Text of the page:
• Ange Fuller, CTC/CCC

Tour Review: Kissing the Blarney Stone with Extreme Ireland

With my newly acquired gift of gab, it's time to report back on my recent visit to County Cork and County Tipperary with Extreme Ireland. Wait, who am I kidding? If you've met me, you know I already had this gift... but away we go.

Our tour departed Dublin around 7am, with pickup in the area around Trinity College. The bus was comfortable (handy on a full day tour), and our bus wasn't full (we had about 24 people). Our guide Phil was outstanding - one of the best I've had in a while. He didn't spend every minute you were on the bus talking at you, but gave us the rundown of everything we needed to know and was happy to answer any questions.

Our first stop of the day was the Rock of Cashel. This is one of my favourite sites in all of Ireland. We were the first group there when we arrived, and while all of my tour mates watched a brief history video, I explored the grounds on my own - and this meant I had the place all to myself for 15 minutes. It's really stunning, and considering it's been around since about 1100 (it was once upon a time the traditional seat of the kings of Munster), it's very well preserved. Standing and listening to wind whistling through the walls and the calls of the ravens who nest in the walls was simply amazing. I admit it, I just stood there spinning around in a circle for a while, trying to take it all in.

Next up, it was time to kiss the Blarney stone. We got extremely lucky here. There were quite a lot of people exploring the grounds, but the line to kiss the stone was only a few minutes once you get to the top of the castle. Something to keep in mind here is that the stairs up to and down from the top of the castle where the stone is are windy, uneven, stone steps and it's a bit tight to get through in some areas. When there's a long wait, I don't think this would be very fun. The process only takes a minute, you cannot possible fall through and hurt yourself, and there's a photographer on hand taking pictures you can buy. If you're quick and stay out of the way, you can grab a photo for a friend too. The grounds of Blarney Castle are quite extensive, so you could easily spend several hours touring around here. Nearby, the Woolen Mills is the largest Irish store in the world. They pretty much have every souvenir you could possibly want. There's a large food court attached as well.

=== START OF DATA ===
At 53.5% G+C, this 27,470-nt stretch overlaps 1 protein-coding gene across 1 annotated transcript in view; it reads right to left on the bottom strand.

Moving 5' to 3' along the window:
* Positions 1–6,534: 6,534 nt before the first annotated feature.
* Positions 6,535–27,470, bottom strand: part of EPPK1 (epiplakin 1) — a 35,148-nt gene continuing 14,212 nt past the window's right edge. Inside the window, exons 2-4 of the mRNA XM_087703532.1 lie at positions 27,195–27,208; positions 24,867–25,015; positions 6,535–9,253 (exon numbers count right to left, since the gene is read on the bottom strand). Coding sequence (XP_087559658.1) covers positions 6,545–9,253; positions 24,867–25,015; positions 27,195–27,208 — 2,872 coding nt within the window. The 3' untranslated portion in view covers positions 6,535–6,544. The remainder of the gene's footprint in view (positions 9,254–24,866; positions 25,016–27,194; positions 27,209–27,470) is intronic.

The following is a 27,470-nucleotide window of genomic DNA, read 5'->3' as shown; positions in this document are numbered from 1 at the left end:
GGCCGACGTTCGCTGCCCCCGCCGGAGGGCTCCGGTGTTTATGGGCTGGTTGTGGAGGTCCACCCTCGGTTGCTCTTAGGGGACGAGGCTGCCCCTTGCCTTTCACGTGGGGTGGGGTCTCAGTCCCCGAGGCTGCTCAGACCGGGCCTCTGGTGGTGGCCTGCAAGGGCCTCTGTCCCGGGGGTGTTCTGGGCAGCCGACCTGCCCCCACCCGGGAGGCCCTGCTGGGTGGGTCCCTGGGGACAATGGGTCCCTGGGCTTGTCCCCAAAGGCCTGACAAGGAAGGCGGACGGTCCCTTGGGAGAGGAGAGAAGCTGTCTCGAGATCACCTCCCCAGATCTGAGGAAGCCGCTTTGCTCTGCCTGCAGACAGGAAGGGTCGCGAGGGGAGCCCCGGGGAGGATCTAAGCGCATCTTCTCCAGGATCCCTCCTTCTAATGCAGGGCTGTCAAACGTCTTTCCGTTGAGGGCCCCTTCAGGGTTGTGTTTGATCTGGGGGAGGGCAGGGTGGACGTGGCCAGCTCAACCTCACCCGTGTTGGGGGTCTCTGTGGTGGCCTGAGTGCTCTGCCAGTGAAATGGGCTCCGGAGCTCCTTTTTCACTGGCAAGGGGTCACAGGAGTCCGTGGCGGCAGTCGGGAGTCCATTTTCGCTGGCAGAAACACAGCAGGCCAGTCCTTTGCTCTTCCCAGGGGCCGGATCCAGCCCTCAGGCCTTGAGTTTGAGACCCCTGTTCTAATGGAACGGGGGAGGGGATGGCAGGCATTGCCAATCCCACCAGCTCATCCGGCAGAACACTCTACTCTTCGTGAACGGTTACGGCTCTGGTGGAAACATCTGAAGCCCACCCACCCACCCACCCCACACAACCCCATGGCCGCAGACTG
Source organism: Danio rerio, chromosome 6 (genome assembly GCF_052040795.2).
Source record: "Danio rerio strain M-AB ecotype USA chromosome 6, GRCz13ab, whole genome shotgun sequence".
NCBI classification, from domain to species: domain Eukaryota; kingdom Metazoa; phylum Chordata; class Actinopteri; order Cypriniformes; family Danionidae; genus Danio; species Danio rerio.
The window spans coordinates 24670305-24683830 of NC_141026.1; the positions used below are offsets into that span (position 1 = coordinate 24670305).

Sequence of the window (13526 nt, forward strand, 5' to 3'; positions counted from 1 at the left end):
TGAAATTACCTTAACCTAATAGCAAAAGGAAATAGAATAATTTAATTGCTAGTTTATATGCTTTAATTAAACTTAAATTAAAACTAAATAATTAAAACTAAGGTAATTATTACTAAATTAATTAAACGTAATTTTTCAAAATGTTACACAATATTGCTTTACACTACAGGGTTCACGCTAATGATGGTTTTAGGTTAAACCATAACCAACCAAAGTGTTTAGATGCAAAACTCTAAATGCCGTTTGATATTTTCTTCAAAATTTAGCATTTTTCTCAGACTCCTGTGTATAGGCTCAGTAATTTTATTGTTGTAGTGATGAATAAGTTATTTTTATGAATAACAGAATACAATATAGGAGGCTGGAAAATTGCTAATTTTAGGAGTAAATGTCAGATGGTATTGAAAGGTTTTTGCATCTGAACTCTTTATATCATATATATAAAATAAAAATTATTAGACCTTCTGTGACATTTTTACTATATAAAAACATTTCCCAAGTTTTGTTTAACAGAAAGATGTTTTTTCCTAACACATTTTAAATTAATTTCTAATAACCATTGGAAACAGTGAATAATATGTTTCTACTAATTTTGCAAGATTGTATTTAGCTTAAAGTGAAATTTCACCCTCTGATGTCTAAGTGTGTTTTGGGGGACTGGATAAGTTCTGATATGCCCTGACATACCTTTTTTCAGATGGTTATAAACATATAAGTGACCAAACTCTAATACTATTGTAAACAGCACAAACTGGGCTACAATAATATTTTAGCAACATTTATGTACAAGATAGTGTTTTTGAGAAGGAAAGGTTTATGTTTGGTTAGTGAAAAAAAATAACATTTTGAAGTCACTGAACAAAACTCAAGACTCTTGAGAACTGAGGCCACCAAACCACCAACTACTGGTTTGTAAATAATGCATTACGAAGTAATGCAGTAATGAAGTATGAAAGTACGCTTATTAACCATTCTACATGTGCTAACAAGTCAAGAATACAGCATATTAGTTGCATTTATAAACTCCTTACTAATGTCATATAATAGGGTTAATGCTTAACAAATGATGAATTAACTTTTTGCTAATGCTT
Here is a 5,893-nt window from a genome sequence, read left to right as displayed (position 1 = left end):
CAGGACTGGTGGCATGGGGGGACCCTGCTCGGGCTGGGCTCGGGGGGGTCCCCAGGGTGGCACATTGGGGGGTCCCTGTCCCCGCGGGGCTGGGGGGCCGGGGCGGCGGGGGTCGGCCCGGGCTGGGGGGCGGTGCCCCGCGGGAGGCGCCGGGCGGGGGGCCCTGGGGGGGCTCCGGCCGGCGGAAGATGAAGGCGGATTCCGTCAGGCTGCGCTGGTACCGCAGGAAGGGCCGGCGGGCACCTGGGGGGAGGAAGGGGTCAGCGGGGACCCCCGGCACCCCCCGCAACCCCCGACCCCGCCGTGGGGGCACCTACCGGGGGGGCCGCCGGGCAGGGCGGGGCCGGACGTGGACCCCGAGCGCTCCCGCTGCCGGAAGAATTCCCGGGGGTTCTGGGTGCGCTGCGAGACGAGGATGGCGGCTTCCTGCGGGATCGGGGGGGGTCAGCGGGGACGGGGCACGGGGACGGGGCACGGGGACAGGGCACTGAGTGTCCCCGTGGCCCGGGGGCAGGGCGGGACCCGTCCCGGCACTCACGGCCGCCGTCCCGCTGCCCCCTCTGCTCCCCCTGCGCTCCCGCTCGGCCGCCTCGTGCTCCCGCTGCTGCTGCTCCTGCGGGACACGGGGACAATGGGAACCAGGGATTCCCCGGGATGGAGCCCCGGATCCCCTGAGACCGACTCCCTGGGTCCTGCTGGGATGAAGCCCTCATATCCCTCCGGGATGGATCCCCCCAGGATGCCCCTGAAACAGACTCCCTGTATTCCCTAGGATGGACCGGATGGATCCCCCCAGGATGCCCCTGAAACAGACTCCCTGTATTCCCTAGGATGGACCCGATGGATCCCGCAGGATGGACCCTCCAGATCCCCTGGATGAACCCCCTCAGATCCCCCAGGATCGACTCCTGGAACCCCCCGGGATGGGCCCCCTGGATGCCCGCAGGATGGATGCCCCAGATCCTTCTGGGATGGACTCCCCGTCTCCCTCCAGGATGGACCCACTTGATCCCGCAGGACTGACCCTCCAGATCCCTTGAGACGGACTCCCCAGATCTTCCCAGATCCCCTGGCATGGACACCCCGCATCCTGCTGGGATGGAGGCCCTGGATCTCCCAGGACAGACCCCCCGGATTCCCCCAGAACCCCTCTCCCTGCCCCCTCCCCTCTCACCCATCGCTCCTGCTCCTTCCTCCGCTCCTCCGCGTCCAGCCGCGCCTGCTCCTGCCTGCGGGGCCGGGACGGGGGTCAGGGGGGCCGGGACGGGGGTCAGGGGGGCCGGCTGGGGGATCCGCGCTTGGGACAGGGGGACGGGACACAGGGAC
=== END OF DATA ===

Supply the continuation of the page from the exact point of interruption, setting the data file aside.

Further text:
Our last stop of the day was Cahir Castle. This is actually one of the largest castles in Ireland, build along the river Suir in the 1100s. Because many of the original defenses of the castle still function and since its in excellent shape, it gets used in movies and TV (like The Tudors and Excalibur). We actually weren't sure if we were going to be able to visit it because they were setting up to shoot some scenes for The Green Night (coming next year) the next day - but they agreed to let us in if we didn't take any pictures of the sets. We had a really entertaining local guide there, and it was interesting to see the sets (there was a set up of market stalls, which look super fake without the magic of Hollywood).

All in all, this was a nice tour. We had a fair amount of time to visit every site, and while we did spend some hours on the bus (getting to and from that area of Ireland from Dublin), it passed quickly. We were back in Dublin early evening. I wouldn't hesitate to tour with them again in the future.

Thinking about heading to Ireland? I can help! Get in touch any time - ange.f@gotravelcompany.com #gotravelwithange #blarneycastle #rockofcashel #cahircastle

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